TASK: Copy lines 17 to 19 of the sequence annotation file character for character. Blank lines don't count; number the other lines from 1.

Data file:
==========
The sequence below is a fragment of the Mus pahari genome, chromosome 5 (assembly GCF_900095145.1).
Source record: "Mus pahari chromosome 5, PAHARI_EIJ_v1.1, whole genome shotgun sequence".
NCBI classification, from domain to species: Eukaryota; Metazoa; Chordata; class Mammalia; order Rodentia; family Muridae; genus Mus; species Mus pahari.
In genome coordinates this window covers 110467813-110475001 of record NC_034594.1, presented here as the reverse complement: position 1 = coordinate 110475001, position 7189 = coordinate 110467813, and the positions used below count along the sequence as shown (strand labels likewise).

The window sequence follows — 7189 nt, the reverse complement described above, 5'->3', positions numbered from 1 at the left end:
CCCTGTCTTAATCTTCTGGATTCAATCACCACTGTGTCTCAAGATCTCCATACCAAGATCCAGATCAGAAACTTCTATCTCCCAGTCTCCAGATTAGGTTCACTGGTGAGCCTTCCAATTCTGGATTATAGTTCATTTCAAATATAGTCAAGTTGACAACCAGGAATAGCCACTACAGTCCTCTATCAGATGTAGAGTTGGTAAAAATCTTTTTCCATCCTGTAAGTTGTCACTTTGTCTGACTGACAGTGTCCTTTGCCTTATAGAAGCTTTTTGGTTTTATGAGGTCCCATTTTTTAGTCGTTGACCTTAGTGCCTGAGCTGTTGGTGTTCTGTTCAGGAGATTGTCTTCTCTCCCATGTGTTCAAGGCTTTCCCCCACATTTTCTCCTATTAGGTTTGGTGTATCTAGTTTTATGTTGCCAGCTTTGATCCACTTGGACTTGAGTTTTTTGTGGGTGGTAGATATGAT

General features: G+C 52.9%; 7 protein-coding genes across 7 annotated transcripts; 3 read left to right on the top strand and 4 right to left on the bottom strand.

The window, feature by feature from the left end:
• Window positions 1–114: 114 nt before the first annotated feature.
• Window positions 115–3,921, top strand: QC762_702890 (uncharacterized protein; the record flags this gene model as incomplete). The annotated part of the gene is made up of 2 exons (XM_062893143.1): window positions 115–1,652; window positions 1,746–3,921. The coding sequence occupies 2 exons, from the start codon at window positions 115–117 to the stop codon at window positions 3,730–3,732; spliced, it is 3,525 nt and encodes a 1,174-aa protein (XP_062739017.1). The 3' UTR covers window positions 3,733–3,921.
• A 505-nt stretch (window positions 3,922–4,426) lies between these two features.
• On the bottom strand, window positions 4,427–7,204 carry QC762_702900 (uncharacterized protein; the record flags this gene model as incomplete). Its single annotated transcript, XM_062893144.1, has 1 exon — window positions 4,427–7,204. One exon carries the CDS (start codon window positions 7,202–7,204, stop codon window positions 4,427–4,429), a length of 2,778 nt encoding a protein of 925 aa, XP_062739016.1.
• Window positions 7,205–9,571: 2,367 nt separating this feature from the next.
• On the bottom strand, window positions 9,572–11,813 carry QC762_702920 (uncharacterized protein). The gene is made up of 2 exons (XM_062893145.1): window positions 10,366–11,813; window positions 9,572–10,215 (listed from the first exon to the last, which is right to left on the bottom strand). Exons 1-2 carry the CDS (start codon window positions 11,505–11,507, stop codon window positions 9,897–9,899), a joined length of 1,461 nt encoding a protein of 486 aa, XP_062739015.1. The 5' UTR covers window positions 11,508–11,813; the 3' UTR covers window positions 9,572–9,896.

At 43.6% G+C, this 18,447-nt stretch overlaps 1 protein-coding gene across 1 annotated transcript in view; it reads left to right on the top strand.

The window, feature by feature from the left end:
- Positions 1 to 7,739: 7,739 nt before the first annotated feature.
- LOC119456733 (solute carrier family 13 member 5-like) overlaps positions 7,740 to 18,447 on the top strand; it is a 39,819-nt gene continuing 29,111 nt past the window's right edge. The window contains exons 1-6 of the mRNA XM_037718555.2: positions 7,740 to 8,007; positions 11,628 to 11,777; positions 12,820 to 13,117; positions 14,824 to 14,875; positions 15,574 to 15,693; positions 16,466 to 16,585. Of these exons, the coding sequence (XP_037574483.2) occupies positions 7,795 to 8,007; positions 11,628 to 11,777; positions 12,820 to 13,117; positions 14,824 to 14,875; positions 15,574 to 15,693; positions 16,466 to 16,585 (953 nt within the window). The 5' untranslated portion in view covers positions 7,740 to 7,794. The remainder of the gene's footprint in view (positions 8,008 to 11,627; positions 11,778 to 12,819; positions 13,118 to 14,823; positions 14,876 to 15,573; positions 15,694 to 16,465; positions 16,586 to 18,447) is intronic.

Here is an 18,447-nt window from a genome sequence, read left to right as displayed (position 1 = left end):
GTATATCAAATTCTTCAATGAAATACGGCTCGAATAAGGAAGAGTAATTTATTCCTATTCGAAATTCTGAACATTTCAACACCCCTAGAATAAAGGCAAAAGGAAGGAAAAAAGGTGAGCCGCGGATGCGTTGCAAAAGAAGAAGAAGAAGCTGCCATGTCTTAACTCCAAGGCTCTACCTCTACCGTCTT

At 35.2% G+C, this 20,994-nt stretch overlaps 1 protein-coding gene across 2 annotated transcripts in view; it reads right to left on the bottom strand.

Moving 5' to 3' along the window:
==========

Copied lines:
- Positions 1 to 7,739: 7,739 nt before the first annotated feature.
- LOC119456733 (solute carrier family 13 member 5-like) overlaps positions 7,740 to 18,447 on the top strand; it is a 39,819-nt gene continuing 29,111 nt past the window's right edge. The window contains exons 1-6 of the mRNA XM_037718555.2: positions 7,740 to 8,007; positions 11,628 to 11,777; positions 12,820 to 13,117; positions 14,824 to 14,875; positions 15,574 to 15,693; positions 16,466 to 16,585. Of these exons, the coding sequence (XP_037574483.2) occupies positions 7,795 to 8,007; positions 11,628 to 11,777; positions 12,820 to 13,117; positions 14,824 to 14,875; positions 15,574 to 15,693; positions 16,466 to 16,585 (953 nt within the window). The 5' untranslated portion in view covers positions 7,740 to 7,794. The remainder of the gene's footprint in view (positions 8,008 to 11,627; positions 11,778 to 12,819; positions 13,118 to 14,823; positions 14,876 to 15,573; positions 15,694 to 16,465; positions 16,586 to 18,447) is intronic.

Here is an 18,447-nt window from a genome sequence, read left to right as displayed (position 1 = left end):